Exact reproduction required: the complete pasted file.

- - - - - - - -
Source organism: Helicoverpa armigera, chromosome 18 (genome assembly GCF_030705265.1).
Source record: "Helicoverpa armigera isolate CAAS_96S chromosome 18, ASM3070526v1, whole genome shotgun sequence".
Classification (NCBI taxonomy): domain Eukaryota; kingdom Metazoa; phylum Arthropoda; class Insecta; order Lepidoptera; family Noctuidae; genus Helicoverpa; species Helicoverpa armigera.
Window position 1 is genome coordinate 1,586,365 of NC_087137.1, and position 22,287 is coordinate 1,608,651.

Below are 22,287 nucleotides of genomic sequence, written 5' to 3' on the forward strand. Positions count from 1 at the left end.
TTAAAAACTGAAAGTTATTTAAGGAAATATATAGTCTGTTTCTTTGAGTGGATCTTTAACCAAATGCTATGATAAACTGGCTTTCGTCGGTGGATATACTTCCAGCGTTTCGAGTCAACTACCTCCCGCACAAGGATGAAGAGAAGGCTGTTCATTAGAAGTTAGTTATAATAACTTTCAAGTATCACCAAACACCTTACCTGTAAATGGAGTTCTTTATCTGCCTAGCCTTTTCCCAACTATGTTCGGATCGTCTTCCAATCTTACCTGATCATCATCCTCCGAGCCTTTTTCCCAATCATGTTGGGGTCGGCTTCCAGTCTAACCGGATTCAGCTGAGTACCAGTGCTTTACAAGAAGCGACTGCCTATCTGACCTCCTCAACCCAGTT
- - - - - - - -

Source organism: Helicoverpa armigera, chromosome 18 (genome assembly GCF_030705265.1).
Source record: "Helicoverpa armigera isolate CAAS_96S chromosome 18, ASM3070526v1, whole genome shotgun sequence".
Classification (NCBI taxonomy): domain Eukaryota; kingdom Metazoa; phylum Arthropoda; class Insecta; order Lepidoptera; family Noctuidae; genus Helicoverpa; species Helicoverpa armigera.
Window position 1 is genome coordinate 1,586,365 of NC_087137.1, and position 22,287 is coordinate 1,608,651.

Below are 22,287 nucleotides of genomic sequence, written 5' to 3' on the forward strand. Positions count from 1 at the left end.
TTAAAAACTGAAAGTTATTTAAGGAAATATATAGTCTGTTTCTTTGAGTGGATCTTTAACCAAATGCTATGATAAACTGGCTTTCGTCGGTGGATATACTTCCAGCGTTTCGAGTCAACTACCTCCCGCACAAGGATGAAGAGAAGGCTGTTCATTAGAAGTTAGTTATAATAACTTTCAAGTATCACCAAACACCTTACCTGTAAATGGAGTTCTTTATCTGCCTAGCCTTTTCCCAACTATGTTCGGATCGTCTTCCAATCTTACCTGATCATCATCCTCCGAGCCTTTTTCCCAATCATGTTGGGGTCGGCTTCCAGTCTAACCGGATTCAGCTGAGTACCAGTGCTTTACAAGAAGCGACTGCCTATCTGACCTCCTCAACCCAGTT